No one should fear for life while praying: Biden on 10th anniversary of Oak Creek gurdwara attack

NEW DELHI: President Joe Biden referred to the shooting at the Oak Creek Gurdwara in Wisconsin, which has been the target of an attack for ten years, as the "deadliest against Sikh Americans in our nation's history" on Friday.

Ten years have passed since a shooter opened fire at the gurdwara as worshippers were getting ready for Sunday services. Six members of the community—Paramjit Kaur Saini, Sita Singh, Ranjit Singh, Prakash Singh, Suveg Singh Khattra, and Satwant Singh Kaleka—were killed; Baba Punjab Singh passed away from his wounds years later.

In a statement, Vice President Biden said, "It was a sacred space of their own and a connection shared with the larger community when generations of Sikh-Americans in Oak Creek, Wisconsin, erected their own place of worship after years of renting neighborhood halls. On the morning of August 5, 2012, a white supremacist carrying a semi-automatic weapon entered the Gurdwara and started shooting, shattering that feeling of serenity and belonging.

"On that day, the gunman killed six individuals, inflicted four injuries, and also left one victim alive but later died from those injuries. (First Lady) Jill (Biden) and I are in mourning with the families of the victims, the survivors, and the neighborhood that was destroyed by this horrific crime. We are aware that days like today bring back sorrow as if it happened yesterday.

Tragically, during the past ten years, attacks against places of worship in our country have only increased. It is up to us all to reject this safe haven for hatred. In America, no one should feel in danger as they worship or go about their daily lives.

The Sikh community has also received accolades from President Biden, who noted that Oak Creek had paved the way. "The Sikh community returned to their gurdwara following the assault and insisted on cleaning it themselves. The son of one of the victims became the first Sikh American witness in history, effectively urging Congress to keep note of hate crimes committed against Sikhs and other minority groups. To remember the victims, the group now holds an annual memorial run. The name of the occasion is Charhdi Kala, which means "everlasting optimism."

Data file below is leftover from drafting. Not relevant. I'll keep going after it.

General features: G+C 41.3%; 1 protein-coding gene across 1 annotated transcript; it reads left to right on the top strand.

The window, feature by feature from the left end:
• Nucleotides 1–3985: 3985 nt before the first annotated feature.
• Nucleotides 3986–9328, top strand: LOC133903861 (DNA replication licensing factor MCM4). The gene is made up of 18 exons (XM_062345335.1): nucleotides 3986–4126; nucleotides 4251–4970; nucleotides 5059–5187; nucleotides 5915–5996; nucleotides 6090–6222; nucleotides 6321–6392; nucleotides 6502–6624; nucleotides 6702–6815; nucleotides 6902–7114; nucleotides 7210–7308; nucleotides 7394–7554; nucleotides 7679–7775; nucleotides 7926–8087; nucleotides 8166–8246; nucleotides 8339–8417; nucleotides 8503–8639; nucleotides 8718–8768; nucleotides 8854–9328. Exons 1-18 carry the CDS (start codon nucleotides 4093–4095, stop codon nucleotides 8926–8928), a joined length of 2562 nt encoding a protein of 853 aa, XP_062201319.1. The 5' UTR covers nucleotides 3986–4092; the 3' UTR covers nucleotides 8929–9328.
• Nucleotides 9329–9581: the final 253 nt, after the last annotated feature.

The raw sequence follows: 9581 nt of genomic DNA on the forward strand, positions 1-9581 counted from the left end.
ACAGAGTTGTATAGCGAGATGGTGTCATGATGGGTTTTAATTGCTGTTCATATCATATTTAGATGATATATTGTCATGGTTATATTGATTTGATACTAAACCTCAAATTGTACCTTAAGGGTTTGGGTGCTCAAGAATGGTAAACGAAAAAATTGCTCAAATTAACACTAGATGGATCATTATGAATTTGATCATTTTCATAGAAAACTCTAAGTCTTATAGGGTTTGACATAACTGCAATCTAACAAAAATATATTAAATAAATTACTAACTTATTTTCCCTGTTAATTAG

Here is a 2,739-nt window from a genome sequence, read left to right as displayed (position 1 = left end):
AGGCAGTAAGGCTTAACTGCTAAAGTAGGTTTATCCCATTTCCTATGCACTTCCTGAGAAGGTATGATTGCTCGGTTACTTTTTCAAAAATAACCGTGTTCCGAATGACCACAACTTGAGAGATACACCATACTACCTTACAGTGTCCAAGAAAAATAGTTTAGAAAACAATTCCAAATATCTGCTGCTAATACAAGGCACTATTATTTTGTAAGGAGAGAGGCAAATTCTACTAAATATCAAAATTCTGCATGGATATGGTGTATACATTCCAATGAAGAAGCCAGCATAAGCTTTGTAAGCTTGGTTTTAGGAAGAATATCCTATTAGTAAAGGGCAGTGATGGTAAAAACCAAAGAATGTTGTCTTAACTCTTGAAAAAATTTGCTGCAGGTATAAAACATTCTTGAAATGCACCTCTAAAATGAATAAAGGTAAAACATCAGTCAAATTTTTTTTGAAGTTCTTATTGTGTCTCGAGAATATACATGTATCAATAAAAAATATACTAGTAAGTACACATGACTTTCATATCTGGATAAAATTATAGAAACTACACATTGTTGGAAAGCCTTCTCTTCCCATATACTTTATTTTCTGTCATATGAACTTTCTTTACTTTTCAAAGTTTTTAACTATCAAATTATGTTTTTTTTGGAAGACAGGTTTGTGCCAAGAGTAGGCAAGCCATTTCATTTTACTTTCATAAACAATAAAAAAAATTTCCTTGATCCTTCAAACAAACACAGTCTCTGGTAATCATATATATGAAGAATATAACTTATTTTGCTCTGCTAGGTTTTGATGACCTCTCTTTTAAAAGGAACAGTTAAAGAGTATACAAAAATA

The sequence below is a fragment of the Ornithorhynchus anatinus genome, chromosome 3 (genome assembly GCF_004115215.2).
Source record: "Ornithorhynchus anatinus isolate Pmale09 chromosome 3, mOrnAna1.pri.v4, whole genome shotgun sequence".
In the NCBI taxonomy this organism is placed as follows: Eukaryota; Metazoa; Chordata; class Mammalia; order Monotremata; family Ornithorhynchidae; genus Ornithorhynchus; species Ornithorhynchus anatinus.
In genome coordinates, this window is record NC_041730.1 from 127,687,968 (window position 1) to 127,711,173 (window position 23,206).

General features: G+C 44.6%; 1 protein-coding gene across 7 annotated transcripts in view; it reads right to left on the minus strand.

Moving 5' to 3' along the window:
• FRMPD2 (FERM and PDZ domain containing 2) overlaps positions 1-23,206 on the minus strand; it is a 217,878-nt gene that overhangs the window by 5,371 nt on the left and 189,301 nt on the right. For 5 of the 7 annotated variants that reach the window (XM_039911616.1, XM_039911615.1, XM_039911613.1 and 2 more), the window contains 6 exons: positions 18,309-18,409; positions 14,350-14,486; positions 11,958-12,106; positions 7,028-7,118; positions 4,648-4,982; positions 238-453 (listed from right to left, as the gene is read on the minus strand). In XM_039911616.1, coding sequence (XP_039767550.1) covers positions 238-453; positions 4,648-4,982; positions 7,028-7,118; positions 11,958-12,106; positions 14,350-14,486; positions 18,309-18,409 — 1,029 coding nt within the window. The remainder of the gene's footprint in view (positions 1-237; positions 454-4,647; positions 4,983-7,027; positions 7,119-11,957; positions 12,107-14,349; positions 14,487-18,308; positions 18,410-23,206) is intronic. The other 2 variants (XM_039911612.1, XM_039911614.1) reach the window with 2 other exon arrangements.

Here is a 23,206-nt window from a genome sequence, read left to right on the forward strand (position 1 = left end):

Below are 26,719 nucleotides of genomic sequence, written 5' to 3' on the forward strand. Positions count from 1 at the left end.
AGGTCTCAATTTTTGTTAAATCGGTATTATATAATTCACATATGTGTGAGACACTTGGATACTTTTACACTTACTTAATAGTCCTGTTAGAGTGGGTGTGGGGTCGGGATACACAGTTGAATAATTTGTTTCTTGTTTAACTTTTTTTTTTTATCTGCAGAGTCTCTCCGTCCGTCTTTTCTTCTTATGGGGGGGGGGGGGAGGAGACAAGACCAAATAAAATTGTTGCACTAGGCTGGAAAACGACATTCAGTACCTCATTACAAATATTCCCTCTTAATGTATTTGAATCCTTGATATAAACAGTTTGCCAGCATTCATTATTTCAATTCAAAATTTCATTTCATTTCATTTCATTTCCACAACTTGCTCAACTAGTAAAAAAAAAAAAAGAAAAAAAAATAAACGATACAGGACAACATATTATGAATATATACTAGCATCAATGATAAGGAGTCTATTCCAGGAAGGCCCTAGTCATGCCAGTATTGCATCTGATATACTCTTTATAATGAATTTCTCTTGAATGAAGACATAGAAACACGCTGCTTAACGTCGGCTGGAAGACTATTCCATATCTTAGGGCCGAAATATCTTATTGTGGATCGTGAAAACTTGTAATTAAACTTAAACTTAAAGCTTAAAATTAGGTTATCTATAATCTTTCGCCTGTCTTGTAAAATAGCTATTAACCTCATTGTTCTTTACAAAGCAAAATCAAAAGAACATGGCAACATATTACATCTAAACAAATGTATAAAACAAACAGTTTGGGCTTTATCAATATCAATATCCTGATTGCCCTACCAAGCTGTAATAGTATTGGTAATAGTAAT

The need to continue taking action to lower gun violence and safeguard American citizens were also addressed in the statement. "We must take more measures to safeguard houses of worship and combat domestic terrorism and hate in all of its manifestations, including the poisonous ideology of white supremacy. Both assault rifles and high-capacity magazines must be outlawed because they have been utilized in several nationwide mass shootings at places of worship and other public places. A bill to accomplish just that was approved last week by the House of Representatives. The Senate must take action as well out of moral obligation and good sense. We must all join forces to outlaw the weapons that terrorize churches across our nation in order to save religious freedom.

On Friday night, a candlelight vigil was organized at the Oak Creek Gurdwara to commemorate memorial day.

The Non-Profit Security Grant Programme Improvement Act was the subject of a letter from the Sikh Coalition to the White House earlier this week, which was signed by 89 gurdwaras across America. In the letter, the Sikh Coalition urged President Biden to express his support for the legislation and to make more federal resources easily accessible to places of worship that want to defend themselves against the attack and prepare for emergencies.

On the occasion of the 10-year anniversary of the fatal assault, the Wisconsin Gurdwara also released a statement. "The most catastrophic attack against Sikhs in our country's history occurred ten years ago, and it devastated our Sangat (community). Numerous people have different meanings for this anniversary. Even after ten years, some people still experience excruciating loss and absence in their homes and families. In the past ten years, other people have matured, developing their leadership skills and finding their voices in the wake of tragedy. And still more people have joined our expanding group and contributed to our ongoing tale. This commemoration has space for the distinct truth that each of us experiences.

The executive director of the Sikh Coalition, Anisha Singh, remarked, "On this tragic anniversary, we remain encouraged by the incredible resiliency of the Oak Creek Sikh community. "We also acknowledge that in the ten years following this tragedy, a great number of other communities, including Sikhs and others, have also experienced targeted violence stemming from divisive ideas. By pursuing substantive policy change, we have made the decision to honor those who have passed away.

Harpreet Singh Saini, whose mother Paramjit Kaur was killed in the attack, stated, "In the decade following Oak Creek, not enough has changed, and it has been very heartbreaking to witness other communities go through what we went through." We must all continue to work on advocacy, education, and community building because we cannot and should not accept that hate violence is a "normal" aspect of life in our nation.

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